Is a Lawyer a Debt Collector, and Should You Sue the Lawyer If You Can When Sued For Debt?

As many people know, original creditors are treated differently than debt collectors. The Fair Debt Collection Practices Act (FDCPA) applies, by and large, just to debt collectors and gives original creditors a relatively free ride. So where do lawyers fit in? And should you sue them if you can?

Lawyers Can Be Debt Collectors

Lawyers are not protected under the FDCPA. They can be, and as a practical matter the one suing you probably is, a debt collector. However, if the lawyer is representing an original creditor and acting in its name, he will be treated as an original creditor. If you are being sued by a debt collector, chances are good that the lawyer is also a debt collector, you can pretty much count on it. He can be sued for things he does wrong.

Before you go suing the lawyer, though, there are two things you should know: one has to do with your legal rights, and the other is more of a practical consideration.

Respondeat Superior

There is a concept in the law that makes people responsible for the things people who are acting as their agents do. This is known as “respondeat superior.” With a few exceptions, an employer is liable for the actions of an employee. That means a client is responsible for the actions of his or her lawyer. In general, this means that a debt collector is responsible for anything that its attorney does. Or to put it differently, you don’t need to sue the lawyer to attack the debt collector.

Should you do it anyway, though?

Tactical Considerations

Whether or not it makes sense to sue the lawyer is not an easy decision. I know you take the lawsuit personally-it represents a large threat to your personal and financial well-being. Naturally you want to strike back, personally, at the human person you see on the other side. The question is, though, is this the decision most likely to give you the most benefit? Is it most likely to cause them to drop the case and leave you alone?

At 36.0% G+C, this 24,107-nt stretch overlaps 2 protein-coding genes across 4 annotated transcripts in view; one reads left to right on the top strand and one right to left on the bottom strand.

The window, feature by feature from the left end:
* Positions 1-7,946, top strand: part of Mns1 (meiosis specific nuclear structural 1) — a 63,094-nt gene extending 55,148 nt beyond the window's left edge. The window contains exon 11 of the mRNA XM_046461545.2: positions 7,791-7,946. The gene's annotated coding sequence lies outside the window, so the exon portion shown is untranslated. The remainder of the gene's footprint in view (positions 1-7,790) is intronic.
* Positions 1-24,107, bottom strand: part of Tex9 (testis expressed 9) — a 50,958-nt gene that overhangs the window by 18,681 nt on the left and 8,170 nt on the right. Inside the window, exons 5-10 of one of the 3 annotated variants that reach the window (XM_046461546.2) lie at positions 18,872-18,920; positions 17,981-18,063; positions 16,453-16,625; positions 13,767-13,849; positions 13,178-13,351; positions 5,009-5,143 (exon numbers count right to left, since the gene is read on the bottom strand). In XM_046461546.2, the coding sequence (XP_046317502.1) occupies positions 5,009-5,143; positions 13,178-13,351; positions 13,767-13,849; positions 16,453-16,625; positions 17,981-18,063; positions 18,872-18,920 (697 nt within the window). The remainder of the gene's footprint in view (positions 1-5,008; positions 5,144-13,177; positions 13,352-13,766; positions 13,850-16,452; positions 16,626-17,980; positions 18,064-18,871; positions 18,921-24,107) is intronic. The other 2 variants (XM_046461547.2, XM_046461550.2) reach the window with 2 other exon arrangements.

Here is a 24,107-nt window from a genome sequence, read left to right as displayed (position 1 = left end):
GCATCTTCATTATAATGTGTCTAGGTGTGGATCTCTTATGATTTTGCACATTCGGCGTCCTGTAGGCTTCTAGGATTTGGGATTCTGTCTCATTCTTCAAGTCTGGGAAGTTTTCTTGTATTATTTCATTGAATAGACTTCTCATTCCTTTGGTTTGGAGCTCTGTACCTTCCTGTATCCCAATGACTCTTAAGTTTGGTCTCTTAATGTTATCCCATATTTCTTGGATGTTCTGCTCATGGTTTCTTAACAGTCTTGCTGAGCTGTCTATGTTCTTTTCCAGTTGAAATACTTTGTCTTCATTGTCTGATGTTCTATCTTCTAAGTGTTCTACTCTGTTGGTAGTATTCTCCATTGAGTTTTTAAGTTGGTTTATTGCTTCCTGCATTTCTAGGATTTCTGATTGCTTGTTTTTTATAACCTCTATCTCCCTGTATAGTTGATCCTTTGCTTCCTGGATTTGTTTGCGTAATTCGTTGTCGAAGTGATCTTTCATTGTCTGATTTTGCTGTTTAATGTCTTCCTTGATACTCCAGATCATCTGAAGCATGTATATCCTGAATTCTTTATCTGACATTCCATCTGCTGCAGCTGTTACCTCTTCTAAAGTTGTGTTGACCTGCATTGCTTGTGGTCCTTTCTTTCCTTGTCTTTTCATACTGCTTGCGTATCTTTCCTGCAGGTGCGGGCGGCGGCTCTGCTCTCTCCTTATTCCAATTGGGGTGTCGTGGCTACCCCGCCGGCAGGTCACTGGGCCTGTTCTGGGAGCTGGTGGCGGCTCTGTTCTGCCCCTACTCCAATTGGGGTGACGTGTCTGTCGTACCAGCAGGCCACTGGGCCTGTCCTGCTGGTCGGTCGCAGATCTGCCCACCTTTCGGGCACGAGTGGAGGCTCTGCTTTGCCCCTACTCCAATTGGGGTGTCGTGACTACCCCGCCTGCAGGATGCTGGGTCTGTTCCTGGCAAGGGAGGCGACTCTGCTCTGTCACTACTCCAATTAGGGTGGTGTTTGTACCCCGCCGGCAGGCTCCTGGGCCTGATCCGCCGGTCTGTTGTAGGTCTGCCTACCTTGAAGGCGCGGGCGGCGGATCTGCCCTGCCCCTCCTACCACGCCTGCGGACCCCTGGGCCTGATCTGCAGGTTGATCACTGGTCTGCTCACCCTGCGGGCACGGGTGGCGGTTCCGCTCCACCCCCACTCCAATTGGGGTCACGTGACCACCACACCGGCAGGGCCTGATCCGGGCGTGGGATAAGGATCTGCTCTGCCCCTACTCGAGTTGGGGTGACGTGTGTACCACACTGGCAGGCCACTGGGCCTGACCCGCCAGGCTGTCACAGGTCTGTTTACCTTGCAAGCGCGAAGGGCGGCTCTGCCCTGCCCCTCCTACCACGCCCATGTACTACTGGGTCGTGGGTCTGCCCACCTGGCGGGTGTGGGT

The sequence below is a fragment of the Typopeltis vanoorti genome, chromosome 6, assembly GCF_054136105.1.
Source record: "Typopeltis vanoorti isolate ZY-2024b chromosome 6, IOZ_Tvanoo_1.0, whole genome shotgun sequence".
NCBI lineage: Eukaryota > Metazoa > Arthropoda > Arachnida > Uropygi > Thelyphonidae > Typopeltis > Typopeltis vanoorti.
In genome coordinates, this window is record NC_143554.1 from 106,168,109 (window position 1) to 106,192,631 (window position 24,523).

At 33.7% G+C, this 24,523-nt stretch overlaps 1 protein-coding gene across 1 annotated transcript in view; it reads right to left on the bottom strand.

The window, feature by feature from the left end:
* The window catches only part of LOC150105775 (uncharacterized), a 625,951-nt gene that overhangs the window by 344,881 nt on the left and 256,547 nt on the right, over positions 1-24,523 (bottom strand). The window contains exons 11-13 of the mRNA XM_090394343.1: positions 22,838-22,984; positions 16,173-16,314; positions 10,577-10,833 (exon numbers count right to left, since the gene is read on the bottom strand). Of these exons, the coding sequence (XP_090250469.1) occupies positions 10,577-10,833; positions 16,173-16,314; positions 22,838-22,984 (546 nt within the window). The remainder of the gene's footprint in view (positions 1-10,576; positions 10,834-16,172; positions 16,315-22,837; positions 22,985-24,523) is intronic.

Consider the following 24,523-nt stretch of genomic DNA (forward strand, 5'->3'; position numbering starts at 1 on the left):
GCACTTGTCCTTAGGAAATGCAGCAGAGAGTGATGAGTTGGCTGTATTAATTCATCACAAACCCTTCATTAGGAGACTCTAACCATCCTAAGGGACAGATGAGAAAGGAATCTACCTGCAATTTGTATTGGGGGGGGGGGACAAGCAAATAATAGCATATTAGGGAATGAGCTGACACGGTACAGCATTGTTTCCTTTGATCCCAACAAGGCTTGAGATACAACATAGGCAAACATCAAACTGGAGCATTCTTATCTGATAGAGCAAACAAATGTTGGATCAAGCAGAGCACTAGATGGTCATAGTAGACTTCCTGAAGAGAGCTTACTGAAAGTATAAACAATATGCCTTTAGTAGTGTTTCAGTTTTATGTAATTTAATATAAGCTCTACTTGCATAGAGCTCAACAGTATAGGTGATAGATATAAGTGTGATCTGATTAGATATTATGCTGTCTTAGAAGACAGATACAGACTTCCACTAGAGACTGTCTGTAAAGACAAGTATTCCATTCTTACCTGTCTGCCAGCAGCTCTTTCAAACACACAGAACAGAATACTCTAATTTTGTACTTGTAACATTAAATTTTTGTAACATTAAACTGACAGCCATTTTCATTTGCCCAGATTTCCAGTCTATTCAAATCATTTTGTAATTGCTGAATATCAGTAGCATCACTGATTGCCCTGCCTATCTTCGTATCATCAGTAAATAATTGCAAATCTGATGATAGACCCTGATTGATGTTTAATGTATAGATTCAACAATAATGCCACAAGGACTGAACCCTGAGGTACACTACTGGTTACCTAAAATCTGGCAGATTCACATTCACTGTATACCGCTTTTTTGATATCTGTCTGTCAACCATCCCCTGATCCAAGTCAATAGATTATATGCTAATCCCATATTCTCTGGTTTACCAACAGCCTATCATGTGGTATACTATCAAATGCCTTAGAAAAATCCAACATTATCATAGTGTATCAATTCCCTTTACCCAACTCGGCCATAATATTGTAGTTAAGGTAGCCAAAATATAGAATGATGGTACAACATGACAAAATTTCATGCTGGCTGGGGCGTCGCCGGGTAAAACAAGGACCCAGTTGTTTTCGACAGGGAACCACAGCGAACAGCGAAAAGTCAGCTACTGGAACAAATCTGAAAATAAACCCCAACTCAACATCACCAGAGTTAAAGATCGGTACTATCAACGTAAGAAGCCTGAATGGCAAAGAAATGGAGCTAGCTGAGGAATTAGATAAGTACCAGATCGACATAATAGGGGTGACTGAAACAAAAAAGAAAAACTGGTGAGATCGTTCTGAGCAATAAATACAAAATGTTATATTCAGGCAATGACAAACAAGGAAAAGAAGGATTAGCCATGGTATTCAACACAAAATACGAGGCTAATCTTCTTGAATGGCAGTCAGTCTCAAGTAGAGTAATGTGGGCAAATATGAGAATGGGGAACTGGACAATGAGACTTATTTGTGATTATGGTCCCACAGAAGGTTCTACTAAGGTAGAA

I don’t know. Most of the time, the lawyers suing you regard your case from a purely business perspective attempting to maximize their profit and minimize the cost of suing you. And much of my approach to debt litigation has been to suggest that people exploit this business perspective by making your case unprofitable. That is relatively easy to do, although of course this isn’t always enough. If you sue the lawyer, you change her motivation. Then, instead of it being a merely business decision, you increase the personal stakes for the lawyer. It makes things unpleasant for the lawyer, no doubt, but it also motivates them to work much harder in many cases. You have multiplied your enemies.

A Final Legal Consideration

If you are suing the lawyer, your claim is not exactly a “counterclaim.” Instead, what you would probably do is counterclaim under the FDCPA against the debt collector and bring a third-party suit (within the same lawsuit) against the lawyer. The pleading is just called a third-party suit and names the lawyer as third-party defendant and states your claim in the same way the counterclaim did. Then the lawyer has to be served a summons. None of this is specially difficult, but it is time-consuming. Given the questionable benefit of suing the lawyer, I rarely thought it was worth spending the extra time. You’ll have to decide what makes sense to do in your case.